With the season getting started in earnest today, Dan Kois writes in Slate about good football books. I’ve actually never read most of the ones he mentions; I probably should.
Some of my personal favorite football books:
- Paper Lion by George Plimpton. Plimpton was a journalist and essayist who decided to write about what it was like to play football. He went through training camp as a quarterback for the Detroit Lions, and got five plays in a scrimmage at the end of camp. It didn’t go well, but the point of the book is mostly about the fascinating personalities in football at the time. It’s very well-written, and for someone like me, who was abysmal at sports in their youth, Plimpton’s experience is easy to relate to.
- The Education of a Coach by David Halberstam. It’s about Bill Belichick’s career and his knowledge of football. Sort of a biography, but it also contains some important points about strategy and tactics. I would recommend supplementing it with…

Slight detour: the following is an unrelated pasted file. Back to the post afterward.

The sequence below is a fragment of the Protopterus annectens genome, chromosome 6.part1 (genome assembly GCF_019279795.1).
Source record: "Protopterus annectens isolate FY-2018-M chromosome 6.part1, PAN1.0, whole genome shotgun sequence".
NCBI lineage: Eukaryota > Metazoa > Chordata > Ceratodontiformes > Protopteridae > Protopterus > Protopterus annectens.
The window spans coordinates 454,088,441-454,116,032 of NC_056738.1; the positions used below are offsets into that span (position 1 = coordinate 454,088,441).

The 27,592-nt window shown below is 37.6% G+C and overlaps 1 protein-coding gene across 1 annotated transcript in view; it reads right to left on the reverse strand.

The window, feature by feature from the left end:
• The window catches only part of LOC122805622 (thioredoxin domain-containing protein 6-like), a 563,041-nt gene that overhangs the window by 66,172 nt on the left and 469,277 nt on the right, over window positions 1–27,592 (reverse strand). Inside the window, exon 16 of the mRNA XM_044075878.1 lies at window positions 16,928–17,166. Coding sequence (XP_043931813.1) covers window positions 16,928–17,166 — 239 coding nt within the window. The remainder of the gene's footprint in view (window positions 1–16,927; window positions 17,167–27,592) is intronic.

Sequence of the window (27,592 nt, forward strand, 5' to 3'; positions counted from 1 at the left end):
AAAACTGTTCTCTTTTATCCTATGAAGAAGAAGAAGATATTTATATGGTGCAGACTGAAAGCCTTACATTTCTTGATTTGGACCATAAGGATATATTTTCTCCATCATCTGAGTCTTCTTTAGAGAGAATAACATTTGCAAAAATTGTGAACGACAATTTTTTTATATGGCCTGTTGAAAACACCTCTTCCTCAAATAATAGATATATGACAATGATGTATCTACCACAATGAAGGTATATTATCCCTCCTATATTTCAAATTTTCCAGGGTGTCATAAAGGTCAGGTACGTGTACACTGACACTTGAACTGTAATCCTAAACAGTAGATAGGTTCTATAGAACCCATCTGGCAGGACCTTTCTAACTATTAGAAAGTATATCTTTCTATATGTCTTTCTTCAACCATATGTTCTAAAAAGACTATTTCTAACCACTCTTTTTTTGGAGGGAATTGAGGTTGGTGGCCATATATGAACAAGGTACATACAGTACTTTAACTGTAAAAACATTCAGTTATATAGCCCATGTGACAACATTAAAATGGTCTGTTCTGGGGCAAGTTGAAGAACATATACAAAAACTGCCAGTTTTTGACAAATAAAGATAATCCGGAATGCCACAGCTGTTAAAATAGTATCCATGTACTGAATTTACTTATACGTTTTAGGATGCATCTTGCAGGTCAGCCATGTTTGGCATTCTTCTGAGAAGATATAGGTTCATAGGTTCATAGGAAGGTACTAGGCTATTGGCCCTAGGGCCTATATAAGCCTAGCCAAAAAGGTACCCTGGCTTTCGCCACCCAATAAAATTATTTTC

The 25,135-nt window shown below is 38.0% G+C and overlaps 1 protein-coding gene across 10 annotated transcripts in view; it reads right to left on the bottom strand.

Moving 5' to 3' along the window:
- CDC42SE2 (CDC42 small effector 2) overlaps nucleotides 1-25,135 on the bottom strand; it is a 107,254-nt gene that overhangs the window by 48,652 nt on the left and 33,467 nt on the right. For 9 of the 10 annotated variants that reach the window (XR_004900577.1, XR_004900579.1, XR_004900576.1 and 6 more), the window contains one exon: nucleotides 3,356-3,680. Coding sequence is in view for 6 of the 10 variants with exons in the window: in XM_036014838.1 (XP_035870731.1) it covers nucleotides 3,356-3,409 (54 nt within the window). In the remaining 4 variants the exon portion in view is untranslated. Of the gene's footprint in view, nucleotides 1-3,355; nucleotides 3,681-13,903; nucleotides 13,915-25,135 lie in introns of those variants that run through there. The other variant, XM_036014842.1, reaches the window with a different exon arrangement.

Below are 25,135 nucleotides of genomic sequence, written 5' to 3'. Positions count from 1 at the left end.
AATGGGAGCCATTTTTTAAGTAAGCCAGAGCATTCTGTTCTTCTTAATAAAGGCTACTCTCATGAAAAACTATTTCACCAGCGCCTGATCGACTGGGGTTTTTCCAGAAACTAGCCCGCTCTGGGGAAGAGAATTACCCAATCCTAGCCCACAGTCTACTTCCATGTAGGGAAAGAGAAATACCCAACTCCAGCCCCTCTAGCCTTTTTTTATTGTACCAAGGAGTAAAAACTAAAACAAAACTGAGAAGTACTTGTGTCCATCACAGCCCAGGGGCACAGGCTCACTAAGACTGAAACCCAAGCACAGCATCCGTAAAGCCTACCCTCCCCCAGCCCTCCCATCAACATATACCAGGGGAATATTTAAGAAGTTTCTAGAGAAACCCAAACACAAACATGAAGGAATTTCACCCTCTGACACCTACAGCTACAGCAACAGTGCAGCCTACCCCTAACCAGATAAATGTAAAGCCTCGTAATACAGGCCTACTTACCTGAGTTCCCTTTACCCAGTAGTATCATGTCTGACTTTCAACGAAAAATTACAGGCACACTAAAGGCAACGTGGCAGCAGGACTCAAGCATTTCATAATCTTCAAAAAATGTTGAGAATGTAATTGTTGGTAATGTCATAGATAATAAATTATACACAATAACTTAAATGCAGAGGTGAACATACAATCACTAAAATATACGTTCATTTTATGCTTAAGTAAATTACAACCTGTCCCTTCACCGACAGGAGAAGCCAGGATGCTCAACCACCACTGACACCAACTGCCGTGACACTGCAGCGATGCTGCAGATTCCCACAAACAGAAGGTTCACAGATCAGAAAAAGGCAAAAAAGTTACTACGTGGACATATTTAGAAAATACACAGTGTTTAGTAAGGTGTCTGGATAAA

- Patriot Reign by Michael Holley. This book is not terribly well-written, but it does contain some very interesting information about football coaching. If you’re into the strategy of the game, I recommend it for chapter on how they stifled “The Greatest Show On Turf” alone.
- Where Else Would You Rather Be? by Marv Levy. The memoir of the great Buffalo coach. Levy might have been the greatest pro coach never to win it all, but his tone is light and not at all bitter. He recounts many amusing stories from his long career. I don’t think you even need to be a football fan to enjoy this book, although it helps.
- Football Physics by Timothy Gay. This book is fun; it’s an introduction to basic physics using examples drawn from football. I suppose it’s more a “physics” book than a “football” book, but it still makes the subject matter easier to read about.